Written by Anthony Adolph (pictured, below)
This book was written for children aged from eight to 12, though with the hope that it will make an interesting introduction to genealogy for children of all ages, from eight to more like 100.
PART ONE: PLANTING THE FAMILY TREE
What Granny remembers: oral history
The book starts by explaining how the roots of genealogy lie in oral tradition, as told by the grannies of our cave-dwelling ancestors who lived thousands of years ago, and also as told by our own grannies today. We learn how to remember our ancestry, as told by our own older relatives, Maori style.
Writing down your family story
We then discover how people started writing their genealogies down in Sumerian, Greek and Roman times, how the practise spread to Britain, and why Julius Caesar believed he was descended from a goddess. We learn how to write down our own family information on specially provided Family History Forms.
Making your family tree
Chapter three explains how the Romans started recording their genealogies as diagrams called stemmas, and how these became family trees. We learn how to make family trees in modern and Medieval fashion, and also how to make stemmas, thus resuscitating a practise that has been forgotten in the British Isles for one-and-half thousand years.
Grandpa’s sister’s daughter: who’s who in your family?
We next explore complicated family relationships, from great grandparents to third cousins twice removed, and learn all about ancestral uncles, in particular one of Prince William’s - Dracula! We discover how to store family history information in a Family History Box.
Old photographs: making an illustrated family tree
What did your ancestors look like? This chapter explores old family pictures and photographs, how to find them and what they can tell you. The activity section explains how to make a family tree illustrated with family pictures, so we can see how we do (or don’t) resemble our relatives.
Of mice, drawfs and wizards… family history in stories
Many children's stories, from Harry Potter to The Lord of the Rings, have a solid kernel of family history. We see how genealogy has been important to stories, from the time of Homer and Virgil, and make up an imaginary story and family tree of our own.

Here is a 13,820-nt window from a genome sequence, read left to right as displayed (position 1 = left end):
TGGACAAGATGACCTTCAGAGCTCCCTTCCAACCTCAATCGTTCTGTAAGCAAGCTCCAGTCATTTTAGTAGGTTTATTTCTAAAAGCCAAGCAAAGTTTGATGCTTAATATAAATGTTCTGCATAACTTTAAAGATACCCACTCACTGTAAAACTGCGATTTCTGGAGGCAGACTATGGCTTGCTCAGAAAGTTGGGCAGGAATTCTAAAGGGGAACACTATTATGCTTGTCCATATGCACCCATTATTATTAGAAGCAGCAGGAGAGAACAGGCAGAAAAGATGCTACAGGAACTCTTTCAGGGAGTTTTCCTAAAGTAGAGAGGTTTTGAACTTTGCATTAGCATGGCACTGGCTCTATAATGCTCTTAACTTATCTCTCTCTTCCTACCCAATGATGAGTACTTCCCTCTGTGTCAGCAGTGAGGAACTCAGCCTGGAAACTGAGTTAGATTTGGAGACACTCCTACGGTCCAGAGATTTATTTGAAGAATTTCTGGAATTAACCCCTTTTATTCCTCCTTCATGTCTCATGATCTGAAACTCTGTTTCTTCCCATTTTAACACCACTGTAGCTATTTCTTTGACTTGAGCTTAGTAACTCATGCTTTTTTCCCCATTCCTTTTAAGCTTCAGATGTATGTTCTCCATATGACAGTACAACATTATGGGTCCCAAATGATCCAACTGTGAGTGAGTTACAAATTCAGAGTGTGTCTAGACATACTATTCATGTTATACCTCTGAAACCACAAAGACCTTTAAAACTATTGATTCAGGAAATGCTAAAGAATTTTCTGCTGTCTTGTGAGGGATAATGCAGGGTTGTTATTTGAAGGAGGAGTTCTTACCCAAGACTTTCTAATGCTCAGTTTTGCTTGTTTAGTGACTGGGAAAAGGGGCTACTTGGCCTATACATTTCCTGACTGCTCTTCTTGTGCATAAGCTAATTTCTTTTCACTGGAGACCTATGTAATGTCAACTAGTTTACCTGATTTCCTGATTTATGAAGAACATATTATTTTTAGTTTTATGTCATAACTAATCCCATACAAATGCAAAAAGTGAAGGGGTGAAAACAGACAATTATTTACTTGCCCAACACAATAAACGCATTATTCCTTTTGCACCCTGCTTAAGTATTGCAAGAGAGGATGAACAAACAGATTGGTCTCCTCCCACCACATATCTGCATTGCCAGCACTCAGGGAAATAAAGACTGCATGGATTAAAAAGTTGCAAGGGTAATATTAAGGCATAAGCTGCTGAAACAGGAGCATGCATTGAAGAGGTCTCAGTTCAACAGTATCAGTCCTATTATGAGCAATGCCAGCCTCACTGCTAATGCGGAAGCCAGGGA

PART TWO: GROWING THE FAMILY TREE
Where do I come from?
Family trees show how far our ancestors have travelled. What’s true of Genghis Khan and Princess Pocahuntas is true of us all. The further back you go up the different lines, the more of the world becomes part of your own history. We can show this by making a Star Map, plotting where our ancestors and relatives lived.
The family tree of life
Family trees aren’t just about modern humans: we can trace our ancestry back to the earliest humans, and discover how we are related to Neandertals and the human species nicknamed 'Hobbits'. We can trace our earlier ancestry back through countless generations of small furry mammals and giant labyrinthodonts, like those below, to the very origins of life of Earth. We can even draw our own Family Tree of Life, showing how we are related to our favourite pets.
Family trees through time
Our family trees link us to the past. Events in world history are not big and impersonal: they affected important families like the House of Stuart, and they affect our own families too. We can find out more about this by looking at a Timeline, and personalising it with our own family events.
Life in the past
From schools to loos, work and holidays, money and wars, and religious celebrations of all faiths, the way we live keeps changing, and family history is the best way of learning about this. We can explore this by writing the story of one of our grandparents, focussing on the way they lived.
Names, and what they really tell us
Why do we have names? How can we find out what they mean? We look at first names, middle names, nicknames and surnames from around the world, including some funny surnames like Rabbit and Mole. We can play a game to find out how surnames developed from their origins to what they are today.
Things that we inherit
The way we look is inherited from our parents, but so too are many of the things we say, think, believe and do every day. We can explore the things we inherit, from family heirlooms to tartans, and design our own coat of arms.
Using and understanding old records
All sorts of family papers lie undiscovered on your loft, or those of your relatives. This chapter explains what sorts of records exist, from birth records to memorial cards and wills, and what they can tell us about our ancestors. To learn more about censuses, we can take a special census of our own family, using the form provided.
It’s now time to go out and look at the places where your family used to live and, if you want, to start looking for records in archives. This book is not a guide to research in archives or on-line, because this simply cannot be simplified for younger readers – but it is hoped that any child who has read this book will be inspired to follow up the suggestions for ‘further reading’ and take the next steps on the journey themselves.